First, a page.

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Among the undergraduate organizations that flourished in former years the Navy club was an important one. As might have been inferred from the languid looking gentlemen who figured in the float representing the club in the two hundred and fiftieth anniversary, it consisted of the laziest men in college. including all those who failed to receive senior parts. When these were announced and the men went to receive them from the president, the club accompanied the part men in procession and parted from them with impressive ceremonies in front of Holworthy. Those who refused to resign were as ceremoniously expelled.
The club flourished from 1796 to 1847. The last procession took place in 1846, and the last excursion down the bay in 1851. The Lord High Admiral was he who has been oftenest sent from college or the greatest wag; the Vice-Admiral was the poorest scholar; the Rear Admiral, the laziest man; the Chaplain, the most profane. The grand occasions of the year were the annual procession before Class Day, when all the members were present in fantastic array, and the cruise in a vessel chartered to go to some place on the bay, where a chowder was eaten. The return to Cambridge was a merry procession enlivened with horns and songs. The admiral on reaching Cambridge chose his successor and the club disbanded for the year.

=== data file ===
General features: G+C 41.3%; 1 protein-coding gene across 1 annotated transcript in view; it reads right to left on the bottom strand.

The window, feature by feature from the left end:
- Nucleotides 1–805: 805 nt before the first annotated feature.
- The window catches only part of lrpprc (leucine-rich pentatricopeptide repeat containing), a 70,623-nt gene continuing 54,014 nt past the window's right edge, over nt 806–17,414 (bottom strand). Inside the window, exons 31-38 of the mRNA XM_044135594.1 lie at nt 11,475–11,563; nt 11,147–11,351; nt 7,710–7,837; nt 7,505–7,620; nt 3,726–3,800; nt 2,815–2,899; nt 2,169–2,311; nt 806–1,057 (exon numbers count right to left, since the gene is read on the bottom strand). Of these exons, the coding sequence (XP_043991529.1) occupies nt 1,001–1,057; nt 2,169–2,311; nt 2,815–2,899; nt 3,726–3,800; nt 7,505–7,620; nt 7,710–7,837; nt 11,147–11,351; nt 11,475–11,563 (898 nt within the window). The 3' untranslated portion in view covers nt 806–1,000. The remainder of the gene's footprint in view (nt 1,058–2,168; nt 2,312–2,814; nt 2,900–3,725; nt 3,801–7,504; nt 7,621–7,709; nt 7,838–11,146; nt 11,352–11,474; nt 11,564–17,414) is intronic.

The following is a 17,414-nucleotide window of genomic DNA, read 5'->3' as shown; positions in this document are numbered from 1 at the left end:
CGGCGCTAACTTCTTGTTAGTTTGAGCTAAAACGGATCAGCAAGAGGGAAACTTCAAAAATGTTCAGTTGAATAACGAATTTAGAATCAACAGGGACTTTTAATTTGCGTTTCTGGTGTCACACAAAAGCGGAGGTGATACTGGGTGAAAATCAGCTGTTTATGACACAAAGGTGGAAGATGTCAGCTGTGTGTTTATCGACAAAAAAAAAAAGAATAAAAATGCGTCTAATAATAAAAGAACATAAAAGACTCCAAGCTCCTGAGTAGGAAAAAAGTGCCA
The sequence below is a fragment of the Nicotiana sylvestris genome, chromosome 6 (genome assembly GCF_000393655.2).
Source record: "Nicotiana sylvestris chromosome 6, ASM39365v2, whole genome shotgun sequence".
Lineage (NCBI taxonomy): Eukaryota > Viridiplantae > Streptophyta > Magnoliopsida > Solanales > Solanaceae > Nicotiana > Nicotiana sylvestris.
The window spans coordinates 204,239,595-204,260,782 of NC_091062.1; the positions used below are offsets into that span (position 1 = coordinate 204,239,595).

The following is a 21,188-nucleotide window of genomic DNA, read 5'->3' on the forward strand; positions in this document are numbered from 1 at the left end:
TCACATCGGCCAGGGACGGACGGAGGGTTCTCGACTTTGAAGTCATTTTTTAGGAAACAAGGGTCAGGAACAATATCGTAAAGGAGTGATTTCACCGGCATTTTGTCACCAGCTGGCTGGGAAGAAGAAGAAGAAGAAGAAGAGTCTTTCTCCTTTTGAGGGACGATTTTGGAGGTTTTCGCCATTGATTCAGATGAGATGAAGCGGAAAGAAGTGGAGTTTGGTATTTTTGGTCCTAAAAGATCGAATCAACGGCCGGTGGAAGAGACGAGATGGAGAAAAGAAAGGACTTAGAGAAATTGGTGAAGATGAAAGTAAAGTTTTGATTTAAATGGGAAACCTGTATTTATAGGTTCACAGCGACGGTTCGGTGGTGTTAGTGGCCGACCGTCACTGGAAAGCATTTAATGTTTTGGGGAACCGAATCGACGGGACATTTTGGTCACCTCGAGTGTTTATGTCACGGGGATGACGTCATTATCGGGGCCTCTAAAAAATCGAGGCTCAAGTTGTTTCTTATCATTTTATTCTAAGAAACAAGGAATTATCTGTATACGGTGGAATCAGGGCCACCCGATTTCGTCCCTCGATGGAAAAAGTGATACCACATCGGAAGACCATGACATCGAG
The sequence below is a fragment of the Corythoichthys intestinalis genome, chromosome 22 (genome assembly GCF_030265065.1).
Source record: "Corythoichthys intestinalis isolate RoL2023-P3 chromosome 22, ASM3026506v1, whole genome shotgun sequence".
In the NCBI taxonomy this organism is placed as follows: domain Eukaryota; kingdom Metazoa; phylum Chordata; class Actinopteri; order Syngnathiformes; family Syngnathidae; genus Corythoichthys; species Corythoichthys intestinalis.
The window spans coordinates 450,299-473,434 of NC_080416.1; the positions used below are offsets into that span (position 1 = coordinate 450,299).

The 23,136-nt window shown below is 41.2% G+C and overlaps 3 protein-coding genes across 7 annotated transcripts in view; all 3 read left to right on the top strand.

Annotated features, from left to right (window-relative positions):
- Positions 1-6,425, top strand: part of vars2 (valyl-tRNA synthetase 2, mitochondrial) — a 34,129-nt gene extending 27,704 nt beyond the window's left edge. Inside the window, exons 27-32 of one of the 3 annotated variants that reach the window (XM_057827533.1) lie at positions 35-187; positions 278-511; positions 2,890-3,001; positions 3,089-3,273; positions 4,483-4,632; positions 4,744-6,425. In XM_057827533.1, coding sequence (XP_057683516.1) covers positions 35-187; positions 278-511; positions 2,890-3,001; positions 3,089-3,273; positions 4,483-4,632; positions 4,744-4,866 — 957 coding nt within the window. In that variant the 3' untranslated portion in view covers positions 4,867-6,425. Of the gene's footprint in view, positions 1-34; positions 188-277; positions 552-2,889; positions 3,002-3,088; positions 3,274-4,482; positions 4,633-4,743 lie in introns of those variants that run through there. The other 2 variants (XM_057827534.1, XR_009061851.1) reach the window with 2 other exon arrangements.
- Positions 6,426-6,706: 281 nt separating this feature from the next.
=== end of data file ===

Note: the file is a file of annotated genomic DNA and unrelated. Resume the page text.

It was contrary to the rules of the organization to run in the college yard. One man was brought before the admiral for violating this law, but was pardoned when he proved that he had been set in motion by a push and had been too lazy to stop himself.
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